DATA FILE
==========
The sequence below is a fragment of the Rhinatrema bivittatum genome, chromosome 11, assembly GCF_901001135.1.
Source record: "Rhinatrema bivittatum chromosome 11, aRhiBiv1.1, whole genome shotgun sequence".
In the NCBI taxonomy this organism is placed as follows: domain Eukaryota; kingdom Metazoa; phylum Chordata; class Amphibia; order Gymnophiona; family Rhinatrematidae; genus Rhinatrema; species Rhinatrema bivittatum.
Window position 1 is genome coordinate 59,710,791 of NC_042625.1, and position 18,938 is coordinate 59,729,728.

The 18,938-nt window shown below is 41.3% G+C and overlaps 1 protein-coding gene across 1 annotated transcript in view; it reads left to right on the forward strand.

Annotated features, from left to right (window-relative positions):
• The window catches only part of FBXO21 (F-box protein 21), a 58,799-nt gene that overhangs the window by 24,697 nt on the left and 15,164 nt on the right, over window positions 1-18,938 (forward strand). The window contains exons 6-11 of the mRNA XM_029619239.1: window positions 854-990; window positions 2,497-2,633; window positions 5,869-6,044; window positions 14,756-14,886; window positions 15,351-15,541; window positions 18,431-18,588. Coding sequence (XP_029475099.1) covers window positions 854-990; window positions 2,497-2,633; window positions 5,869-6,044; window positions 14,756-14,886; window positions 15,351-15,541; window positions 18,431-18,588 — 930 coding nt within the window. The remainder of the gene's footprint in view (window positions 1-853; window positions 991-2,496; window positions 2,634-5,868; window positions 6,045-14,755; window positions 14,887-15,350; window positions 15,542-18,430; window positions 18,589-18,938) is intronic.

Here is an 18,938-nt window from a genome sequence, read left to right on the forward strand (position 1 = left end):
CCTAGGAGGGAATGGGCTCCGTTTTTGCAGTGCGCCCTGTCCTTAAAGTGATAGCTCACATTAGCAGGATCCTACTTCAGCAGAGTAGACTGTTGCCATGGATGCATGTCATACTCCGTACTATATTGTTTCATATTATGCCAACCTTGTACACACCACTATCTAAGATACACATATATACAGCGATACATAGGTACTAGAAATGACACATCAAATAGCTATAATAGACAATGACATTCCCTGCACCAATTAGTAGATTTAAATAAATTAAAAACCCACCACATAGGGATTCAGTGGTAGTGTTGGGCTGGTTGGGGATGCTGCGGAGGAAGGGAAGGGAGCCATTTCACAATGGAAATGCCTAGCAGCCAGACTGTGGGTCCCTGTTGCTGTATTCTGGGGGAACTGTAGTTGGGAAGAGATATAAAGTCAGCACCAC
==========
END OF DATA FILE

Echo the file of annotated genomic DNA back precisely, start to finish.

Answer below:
The sequence below is a fragment of the Rhinatrema bivittatum genome, chromosome 11, assembly GCF_901001135.1.
Source record: "Rhinatrema bivittatum chromosome 11, aRhiBiv1.1, whole genome shotgun sequence".
In the NCBI taxonomy this organism is placed as follows: domain Eukaryota; kingdom Metazoa; phylum Chordata; class Amphibia; order Gymnophiona; family Rhinatrematidae; genus Rhinatrema; species Rhinatrema bivittatum.
Window position 1 is genome coordinate 59,710,791 of NC_042625.1, and position 18,938 is coordinate 59,729,728.

The 18,938-nt window shown below is 41.3% G+C and overlaps 1 protein-coding gene across 1 annotated transcript in view; it reads left to right on the forward strand.

Annotated features, from left to right (window-relative positions):
• The window catches only part of FBXO21 (F-box protein 21), a 58,799-nt gene that overhangs the window by 24,697 nt on the left and 15,164 nt on the right, over window positions 1-18,938 (forward strand). The window contains exons 6-11 of the mRNA XM_029619239.1: window positions 854-990; window positions 2,497-2,633; window positions 5,869-6,044; window positions 14,756-14,886; window positions 15,351-15,541; window positions 18,431-18,588. Coding sequence (XP_029475099.1) covers window positions 854-990; window positions 2,497-2,633; window positions 5,869-6,044; window positions 14,756-14,886; window positions 15,351-15,541; window positions 18,431-18,588 — 930 coding nt within the window. The remainder of the gene's footprint in view (window positions 1-853; window positions 991-2,496; window positions 2,634-5,868; window positions 6,045-14,755; window positions 14,887-15,350; window positions 15,542-18,430; window positions 18,589-18,938) is intronic.

Here is an 18,938-nt window from a genome sequence, read left to right on the forward strand (position 1 = left end):
CCTAGGAGGGAATGGGCTCCGTTTTTGCAGTGCGCCCTGTCCTTAAAGTGATAGCTCACATTAGCAGGATCCTACTTCAGCAGAGTAGACTGTTGCCATGGATGCATGTCATACTCCGTACTATATTGTTTCATATTATGCCAACCTTGTACACACCACTATCTAAGATACACATATATACAGCGATACATAGGTACTAGAAATGACACATCAAATAGCTATAATAGACAATGACATTCCCTGCACCAATTAGTAGATTTAAATAAATTAAAAACCCACCACATAGGGATTCAGTGGTAGTGTTGGGCTGGTTGGGGATGCTGCGGAGGAAGGGAAGGGAGCCATTTCACAATGGAAATGCCTAGCAGCCAGACTGTGGGTCCCTGTTGCTGTATTCTGGGGGAACTGTAGTTGGGAAGAGATATAAAGTCAGCACCAC